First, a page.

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The History of Sushi: from Buddhist Monks to Sushi bars

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The History of Sushi: from Buddhist Monks to Sushi bars
Photo Pedro Moura Pinheiro | flickr

Before becoming a global trend, sushi was born in Japan in order to satisfy one very precise need: to consume fresh, hygienic protein using only natural conservatives like vinegar and ginger, as this was before refrigeration was invented.

Even if the first sushi chefs were most likely Buddhist monks returning from China in the VII century, the technique of conserving fish between layers of rice and salt seems to be more ancient. Over time, rice vinegar was included and then fish was even cooked – resulting in today’s ubiquitous recipes found in takeaways and restaurants all over the world.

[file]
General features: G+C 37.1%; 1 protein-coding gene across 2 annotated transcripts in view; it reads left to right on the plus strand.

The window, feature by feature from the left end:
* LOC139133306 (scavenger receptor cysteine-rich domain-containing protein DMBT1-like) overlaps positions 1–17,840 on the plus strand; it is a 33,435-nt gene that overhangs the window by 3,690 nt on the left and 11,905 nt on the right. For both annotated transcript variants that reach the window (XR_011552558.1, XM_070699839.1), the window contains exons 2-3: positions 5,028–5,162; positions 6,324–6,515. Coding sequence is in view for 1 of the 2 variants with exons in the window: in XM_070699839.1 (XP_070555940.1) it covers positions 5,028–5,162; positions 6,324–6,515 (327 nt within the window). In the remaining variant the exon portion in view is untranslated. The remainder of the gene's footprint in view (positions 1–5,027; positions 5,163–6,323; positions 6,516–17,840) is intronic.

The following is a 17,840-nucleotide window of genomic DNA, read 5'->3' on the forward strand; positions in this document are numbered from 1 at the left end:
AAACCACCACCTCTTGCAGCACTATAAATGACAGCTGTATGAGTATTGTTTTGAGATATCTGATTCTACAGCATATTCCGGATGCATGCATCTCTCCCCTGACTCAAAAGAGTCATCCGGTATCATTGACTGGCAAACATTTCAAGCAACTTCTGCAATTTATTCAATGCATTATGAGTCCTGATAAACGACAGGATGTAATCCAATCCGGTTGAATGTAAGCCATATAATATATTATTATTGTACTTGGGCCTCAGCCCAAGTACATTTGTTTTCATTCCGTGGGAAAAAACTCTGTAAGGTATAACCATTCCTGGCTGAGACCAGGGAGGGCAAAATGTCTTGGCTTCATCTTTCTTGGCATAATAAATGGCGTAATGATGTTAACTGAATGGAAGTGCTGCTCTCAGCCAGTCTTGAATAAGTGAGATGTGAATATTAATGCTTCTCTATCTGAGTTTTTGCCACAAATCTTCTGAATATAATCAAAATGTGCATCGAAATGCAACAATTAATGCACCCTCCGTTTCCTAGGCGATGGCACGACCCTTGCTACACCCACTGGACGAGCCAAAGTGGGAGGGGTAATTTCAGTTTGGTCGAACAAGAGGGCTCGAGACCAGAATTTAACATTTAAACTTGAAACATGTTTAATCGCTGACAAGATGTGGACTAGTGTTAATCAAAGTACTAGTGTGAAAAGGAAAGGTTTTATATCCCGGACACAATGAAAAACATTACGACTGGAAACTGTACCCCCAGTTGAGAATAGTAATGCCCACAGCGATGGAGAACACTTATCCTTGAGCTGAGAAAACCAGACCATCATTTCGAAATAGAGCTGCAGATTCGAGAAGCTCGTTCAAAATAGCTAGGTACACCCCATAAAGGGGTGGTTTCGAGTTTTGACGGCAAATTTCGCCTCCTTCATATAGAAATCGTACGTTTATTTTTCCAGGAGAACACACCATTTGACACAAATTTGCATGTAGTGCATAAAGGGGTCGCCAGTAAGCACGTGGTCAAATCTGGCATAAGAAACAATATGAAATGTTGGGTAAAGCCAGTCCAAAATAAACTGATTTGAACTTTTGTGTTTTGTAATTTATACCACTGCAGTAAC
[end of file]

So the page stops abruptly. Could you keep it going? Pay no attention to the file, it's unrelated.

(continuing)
The precursor to the modern-day sushi vendors was a Tokyo establishment around 1820. While today, the term sushi includes all the prepartations based around rice and fish (from tuna to shellfish), meat, vegetables, and sauces like wasabi, it’s more commonly thought of as comprising of raw fish like nigiri and maki. Before choosing where to enjoy it, keep in mind that most places are kaiten-sushi: where the dishes are put onto motorized counter, with the plate’s colour indicating the cost of each dish.

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